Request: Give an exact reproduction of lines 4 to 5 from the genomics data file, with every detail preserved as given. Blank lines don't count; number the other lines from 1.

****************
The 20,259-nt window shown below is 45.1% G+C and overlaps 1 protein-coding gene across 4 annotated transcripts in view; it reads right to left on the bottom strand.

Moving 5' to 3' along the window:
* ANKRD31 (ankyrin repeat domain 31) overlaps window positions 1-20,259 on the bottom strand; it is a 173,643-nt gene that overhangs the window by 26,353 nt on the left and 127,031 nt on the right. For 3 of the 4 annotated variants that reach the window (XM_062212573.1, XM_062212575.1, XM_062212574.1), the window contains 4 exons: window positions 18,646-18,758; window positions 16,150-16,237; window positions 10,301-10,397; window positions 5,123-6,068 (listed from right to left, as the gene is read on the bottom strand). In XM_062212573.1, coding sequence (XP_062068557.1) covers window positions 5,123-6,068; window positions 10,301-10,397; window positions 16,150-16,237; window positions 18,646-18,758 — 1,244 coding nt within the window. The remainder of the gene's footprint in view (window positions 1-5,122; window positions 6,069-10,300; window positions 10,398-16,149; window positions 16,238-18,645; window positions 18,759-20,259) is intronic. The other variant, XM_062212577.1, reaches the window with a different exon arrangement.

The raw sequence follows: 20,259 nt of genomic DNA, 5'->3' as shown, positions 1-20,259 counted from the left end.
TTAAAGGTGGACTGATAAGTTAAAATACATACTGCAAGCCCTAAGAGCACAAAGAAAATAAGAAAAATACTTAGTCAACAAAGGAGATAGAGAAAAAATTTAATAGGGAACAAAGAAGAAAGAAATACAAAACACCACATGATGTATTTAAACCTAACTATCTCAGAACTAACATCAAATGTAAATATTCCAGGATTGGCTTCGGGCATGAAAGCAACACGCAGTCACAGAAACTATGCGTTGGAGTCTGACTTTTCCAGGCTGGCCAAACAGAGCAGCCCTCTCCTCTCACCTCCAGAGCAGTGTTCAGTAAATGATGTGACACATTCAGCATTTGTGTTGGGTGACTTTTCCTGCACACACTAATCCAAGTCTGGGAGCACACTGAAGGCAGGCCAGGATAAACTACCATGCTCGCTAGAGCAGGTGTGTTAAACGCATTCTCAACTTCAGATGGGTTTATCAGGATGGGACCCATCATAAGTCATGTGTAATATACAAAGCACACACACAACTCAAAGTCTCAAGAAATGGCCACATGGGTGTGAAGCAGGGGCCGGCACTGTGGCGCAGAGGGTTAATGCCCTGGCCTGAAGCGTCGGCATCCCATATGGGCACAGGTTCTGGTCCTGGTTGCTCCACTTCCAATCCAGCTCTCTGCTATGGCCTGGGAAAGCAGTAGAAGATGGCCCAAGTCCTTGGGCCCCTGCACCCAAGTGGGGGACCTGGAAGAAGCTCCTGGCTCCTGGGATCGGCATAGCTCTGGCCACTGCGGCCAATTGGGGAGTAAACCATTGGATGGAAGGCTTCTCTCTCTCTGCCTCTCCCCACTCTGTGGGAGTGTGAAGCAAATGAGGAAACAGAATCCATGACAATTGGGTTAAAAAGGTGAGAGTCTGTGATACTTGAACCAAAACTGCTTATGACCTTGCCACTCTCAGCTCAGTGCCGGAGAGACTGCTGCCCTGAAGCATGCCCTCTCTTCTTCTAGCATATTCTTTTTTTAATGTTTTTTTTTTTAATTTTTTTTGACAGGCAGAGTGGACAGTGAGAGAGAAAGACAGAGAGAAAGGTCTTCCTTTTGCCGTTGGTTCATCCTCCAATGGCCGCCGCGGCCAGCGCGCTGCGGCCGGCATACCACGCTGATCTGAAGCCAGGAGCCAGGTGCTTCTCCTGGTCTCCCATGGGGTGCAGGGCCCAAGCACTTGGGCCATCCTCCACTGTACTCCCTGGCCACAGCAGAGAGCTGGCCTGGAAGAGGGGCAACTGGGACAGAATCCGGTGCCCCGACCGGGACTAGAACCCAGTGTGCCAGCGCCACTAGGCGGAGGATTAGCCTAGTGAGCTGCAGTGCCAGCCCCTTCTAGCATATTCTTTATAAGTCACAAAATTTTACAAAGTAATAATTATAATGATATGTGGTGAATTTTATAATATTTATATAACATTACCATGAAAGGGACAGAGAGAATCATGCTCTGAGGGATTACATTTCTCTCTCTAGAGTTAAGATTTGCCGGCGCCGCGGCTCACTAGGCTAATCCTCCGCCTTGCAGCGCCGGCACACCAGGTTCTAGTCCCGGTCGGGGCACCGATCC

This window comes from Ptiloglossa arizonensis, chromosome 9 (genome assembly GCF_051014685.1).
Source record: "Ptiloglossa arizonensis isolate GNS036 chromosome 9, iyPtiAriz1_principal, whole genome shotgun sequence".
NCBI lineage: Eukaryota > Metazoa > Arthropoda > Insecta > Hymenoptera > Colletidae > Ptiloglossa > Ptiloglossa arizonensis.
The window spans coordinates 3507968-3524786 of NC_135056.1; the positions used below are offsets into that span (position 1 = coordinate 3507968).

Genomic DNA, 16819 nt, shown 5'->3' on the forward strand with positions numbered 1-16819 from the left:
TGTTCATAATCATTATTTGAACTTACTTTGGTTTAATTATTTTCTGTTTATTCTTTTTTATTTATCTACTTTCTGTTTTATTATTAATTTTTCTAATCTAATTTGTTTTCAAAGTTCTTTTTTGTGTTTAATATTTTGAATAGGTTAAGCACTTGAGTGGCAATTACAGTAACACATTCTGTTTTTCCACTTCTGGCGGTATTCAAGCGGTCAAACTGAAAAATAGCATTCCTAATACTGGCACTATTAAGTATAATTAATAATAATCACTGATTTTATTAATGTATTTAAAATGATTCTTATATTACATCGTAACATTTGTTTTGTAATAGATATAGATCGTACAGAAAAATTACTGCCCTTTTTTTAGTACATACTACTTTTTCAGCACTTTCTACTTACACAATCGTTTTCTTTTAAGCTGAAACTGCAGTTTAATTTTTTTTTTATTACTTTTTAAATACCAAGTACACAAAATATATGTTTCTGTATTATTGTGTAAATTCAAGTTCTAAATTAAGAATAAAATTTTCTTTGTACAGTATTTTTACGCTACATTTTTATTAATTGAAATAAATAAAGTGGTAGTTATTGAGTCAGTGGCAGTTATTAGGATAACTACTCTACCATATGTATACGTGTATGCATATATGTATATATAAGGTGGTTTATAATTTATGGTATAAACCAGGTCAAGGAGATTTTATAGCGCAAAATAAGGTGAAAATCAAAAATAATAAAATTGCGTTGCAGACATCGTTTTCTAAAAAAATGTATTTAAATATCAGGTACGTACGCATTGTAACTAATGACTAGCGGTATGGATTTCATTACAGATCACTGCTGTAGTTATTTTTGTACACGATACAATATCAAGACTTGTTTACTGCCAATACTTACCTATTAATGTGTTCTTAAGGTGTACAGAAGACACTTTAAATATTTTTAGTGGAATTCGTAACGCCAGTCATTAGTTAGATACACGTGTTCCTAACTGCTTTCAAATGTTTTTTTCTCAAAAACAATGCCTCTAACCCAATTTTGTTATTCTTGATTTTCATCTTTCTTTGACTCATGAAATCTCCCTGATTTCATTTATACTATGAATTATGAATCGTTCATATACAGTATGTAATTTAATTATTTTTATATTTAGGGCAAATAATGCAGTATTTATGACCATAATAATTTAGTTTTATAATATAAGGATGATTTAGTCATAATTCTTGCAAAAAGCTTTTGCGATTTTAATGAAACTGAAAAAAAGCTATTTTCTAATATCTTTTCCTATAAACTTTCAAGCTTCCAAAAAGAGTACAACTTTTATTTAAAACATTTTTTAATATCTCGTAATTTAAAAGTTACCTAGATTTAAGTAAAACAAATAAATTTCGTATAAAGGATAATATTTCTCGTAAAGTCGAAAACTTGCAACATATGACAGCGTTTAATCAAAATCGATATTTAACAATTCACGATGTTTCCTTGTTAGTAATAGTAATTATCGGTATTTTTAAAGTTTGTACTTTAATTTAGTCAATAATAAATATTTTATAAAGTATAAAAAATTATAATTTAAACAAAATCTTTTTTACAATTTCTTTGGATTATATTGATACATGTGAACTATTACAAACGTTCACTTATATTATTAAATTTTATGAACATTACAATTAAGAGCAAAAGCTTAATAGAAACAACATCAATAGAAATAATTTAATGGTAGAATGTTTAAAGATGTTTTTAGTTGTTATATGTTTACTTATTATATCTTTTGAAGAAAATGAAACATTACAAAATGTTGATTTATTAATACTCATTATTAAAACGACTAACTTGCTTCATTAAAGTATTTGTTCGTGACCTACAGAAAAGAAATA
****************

The raw sequence follows: 20,259 nt of genomic DNA, 5'->3' as shown, positions 1-20,259 counted from the left end.
TTAAAGGTGGACTGATAAGTTAAAATACATACTGCAAGCCCTAAGAGCACAAAGAAAATAAGAAAAATACTTAGTCAACAAAGGAGATAGAGAAAAAATTTAATAGGGAACAAAGAAGAAAGAAATACAAAACACCACATGATGTATTTAAACCTAACTATCTCAGAACTAACATCAAATGTAAATATTCCAGGATTGGCTTCGGGCATGAAAGCAACACGCAGTCACAGAAACTATGCGTTGGAGTCTGACTTTTCCAGGCTGGCCAAACAGAGCAGCCCTCTCCTCTCACCTCCAGAGCAGTGTTCAGTAAATGATGTGACACATTCAGCATTTGTGTTGGGTGACTTTTCCTGCACACACTAATCCAAGTCTGGGAGCACACTGAAGGCAGGCCAGGATAAACTACCATGCTCGCTAGAGCAGGTGTGTTAAACGCATTCTCAACTTCAGATGGGTTTATCAGGATGGGACCCATCATAAGTCATGTGTAATATACAAAGCACACACACAACTCAAAGTCTCAAGAAATGGCCACATGGGTGTGAAGCAGGGGCCGGCACTGTGGCGCAGAGGGTTAATGCCCTGGCCTGAAGCGTCGGCATCCCATATGGGCACAGGTTCTGGTCCTGGTTGCTCCACTTCCAATCCAGCTCTCTGCTATGGCCTGGGAAAGCAGTAGAAGATGGCCCAAGTCCTTGGGCCCCTGCACCCAAGTGGGGGACCTGGAAGAAGCTCCTGGCTCCTGGGATCGGCATAGCTCTGGCCACTGCGGCCAATTGGGGAGTAAACCATTGGATGGAAGGCTTCTCTCTCTCTGCCTCTCCCCACTCTGTGGGAGTGTGAAGCAAATGAGGAAACAGAATCCATGACAATTGGGTTAAAAAGGTGAGAGTCTGTGATACTTGAACCAAAACTGCTTATGACCTTGCCACTCTCAGCTCAGTGCCGGAGAGACTGCTGCCCTGAAGCATGCCCTCTCTTCTTCTAGCATATTCTTTTTTTAATGTTTTTTTTTTTAATTTTTTTTGACAGGCAGAGTGGACAGTGAGAGAGAAAGACAGAGAGAAAGGTCTTCCTTTTGCCGTTGGTTCATCCTCCAATGGCCGCCGCGGCCAGCGCGCTGCGGCCGGCATACCACGCTGATCTGAAGCCAGGAGCCAGGTGCTTCTCCTGGTCTCCCATGGGGTGCAGGGCCCAAGCACTTGGGCCATCCTCCACTGTACTCCCTGGCCACAGCAGAGAGCTGGCCTGGAAGAGGGGCAACTGGGACAGAATCCGGTGCCCCGACCGGGACTAGAACCCAGTGTGCCAGCGCCACTAGGCGGAGGATTAGCCTAGTGAGCTGCAGTGCCAGCCCCTTCTAGCATATTCTTTATAAGTCACAAAATTTTACAAAGTAATAATTATAATGATATGTGGTGAATTTTATAATATTTATATAACATTACCATGAAAGGGACAGAGAGAATCATGCTCTGAGGGATTACATTTCTCTCTCTAGAGTTAAGATTTGCCGGCGCCGCGGCTCACTAGGCTAATCCTCCGCCTTGCAGCGCCGGCACACCAGGTTCTAGTCCCGGTCGGGGCACCGATCC